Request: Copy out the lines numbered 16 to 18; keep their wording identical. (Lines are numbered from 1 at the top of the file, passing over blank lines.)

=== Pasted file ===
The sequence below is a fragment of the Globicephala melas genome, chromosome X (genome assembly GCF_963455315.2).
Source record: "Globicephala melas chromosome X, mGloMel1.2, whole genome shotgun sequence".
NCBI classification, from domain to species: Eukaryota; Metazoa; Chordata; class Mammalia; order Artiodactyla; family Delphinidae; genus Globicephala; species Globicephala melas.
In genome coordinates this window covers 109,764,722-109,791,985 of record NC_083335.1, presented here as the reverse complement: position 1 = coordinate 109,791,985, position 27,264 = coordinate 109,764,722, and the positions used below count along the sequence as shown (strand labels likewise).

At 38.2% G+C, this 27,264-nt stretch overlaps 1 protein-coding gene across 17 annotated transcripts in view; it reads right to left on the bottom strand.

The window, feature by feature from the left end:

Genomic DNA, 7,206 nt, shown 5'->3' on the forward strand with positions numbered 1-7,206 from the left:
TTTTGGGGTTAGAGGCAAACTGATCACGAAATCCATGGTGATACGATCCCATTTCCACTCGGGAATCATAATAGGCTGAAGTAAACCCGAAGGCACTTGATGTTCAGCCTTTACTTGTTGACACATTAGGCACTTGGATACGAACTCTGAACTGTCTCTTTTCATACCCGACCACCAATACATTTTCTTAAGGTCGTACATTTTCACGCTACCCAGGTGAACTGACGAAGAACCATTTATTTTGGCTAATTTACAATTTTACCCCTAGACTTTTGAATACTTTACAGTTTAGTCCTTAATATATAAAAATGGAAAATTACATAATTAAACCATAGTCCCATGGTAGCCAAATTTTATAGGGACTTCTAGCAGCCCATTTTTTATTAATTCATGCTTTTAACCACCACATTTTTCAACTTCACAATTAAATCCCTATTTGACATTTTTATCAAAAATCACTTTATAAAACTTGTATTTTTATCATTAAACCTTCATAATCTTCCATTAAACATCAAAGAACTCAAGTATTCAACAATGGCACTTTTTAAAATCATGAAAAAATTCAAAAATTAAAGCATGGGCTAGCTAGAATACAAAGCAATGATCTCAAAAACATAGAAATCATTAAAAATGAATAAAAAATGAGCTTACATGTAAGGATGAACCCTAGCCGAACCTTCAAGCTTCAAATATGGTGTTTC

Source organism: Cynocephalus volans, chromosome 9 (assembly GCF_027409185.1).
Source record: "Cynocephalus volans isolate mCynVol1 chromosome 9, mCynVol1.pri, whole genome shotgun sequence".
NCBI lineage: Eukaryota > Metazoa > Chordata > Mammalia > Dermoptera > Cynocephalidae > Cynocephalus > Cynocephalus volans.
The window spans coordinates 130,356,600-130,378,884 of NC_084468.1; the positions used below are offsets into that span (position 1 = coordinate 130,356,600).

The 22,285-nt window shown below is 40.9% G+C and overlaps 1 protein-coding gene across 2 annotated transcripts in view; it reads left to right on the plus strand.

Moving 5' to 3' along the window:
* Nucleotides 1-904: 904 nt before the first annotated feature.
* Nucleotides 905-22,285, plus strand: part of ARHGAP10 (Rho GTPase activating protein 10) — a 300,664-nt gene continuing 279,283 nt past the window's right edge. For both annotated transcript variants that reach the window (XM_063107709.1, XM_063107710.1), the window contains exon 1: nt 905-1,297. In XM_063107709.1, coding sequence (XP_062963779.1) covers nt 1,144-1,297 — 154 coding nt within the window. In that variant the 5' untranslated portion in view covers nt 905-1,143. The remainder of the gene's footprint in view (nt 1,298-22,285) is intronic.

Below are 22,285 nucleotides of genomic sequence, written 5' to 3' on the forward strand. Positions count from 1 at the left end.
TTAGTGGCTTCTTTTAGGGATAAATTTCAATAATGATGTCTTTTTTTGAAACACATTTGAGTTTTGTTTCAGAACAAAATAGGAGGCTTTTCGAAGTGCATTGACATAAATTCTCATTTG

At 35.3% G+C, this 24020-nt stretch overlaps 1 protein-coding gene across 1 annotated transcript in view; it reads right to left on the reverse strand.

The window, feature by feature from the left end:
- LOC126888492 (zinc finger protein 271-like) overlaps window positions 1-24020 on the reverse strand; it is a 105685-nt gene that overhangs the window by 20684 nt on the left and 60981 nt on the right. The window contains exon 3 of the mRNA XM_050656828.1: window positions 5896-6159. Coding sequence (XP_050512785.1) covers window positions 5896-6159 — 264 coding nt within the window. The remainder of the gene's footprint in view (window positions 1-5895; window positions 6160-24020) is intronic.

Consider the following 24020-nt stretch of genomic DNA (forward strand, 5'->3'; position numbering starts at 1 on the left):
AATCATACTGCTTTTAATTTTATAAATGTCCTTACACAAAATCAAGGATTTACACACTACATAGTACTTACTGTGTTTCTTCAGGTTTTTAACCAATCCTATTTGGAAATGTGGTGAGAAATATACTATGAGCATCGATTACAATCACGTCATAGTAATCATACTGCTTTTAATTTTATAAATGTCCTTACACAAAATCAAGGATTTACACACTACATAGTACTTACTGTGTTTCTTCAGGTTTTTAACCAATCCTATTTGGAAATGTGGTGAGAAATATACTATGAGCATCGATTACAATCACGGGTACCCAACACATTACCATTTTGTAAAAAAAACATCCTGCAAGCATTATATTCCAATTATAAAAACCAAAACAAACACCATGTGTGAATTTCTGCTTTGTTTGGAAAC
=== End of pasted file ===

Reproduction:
* Nucleotides 905-22,285, plus strand: part of ARHGAP10 (Rho GTPase activating protein 10) — a 300,664-nt gene continuing 279,283 nt past the window's right edge. For both annotated transcript variants that reach the window (XM_063107709.1, XM_063107710.1), the window contains exon 1: nt 905-1,297. In XM_063107709.1, coding sequence (XP_062963779.1) covers nt 1,144-1,297 — 154 coding nt within the window. In that variant the 5' untranslated portion in view covers nt 905-1,143. The remainder of the gene's footprint in view (nt 1,298-22,285) is intronic.

Below are 22,285 nucleotides of genomic sequence, written 5' to 3' on the forward strand. Positions count from 1 at the left end.
TTAGTGGCTTCTTTTAGGGATAAATTTCAATAATGATGTCTTTTTTTGAAACACATTTGAGTTTTGTTTCAGAACAAAATAGGAGGCTTTTCGAAGTGCATTGACATAAATTCTCATTTG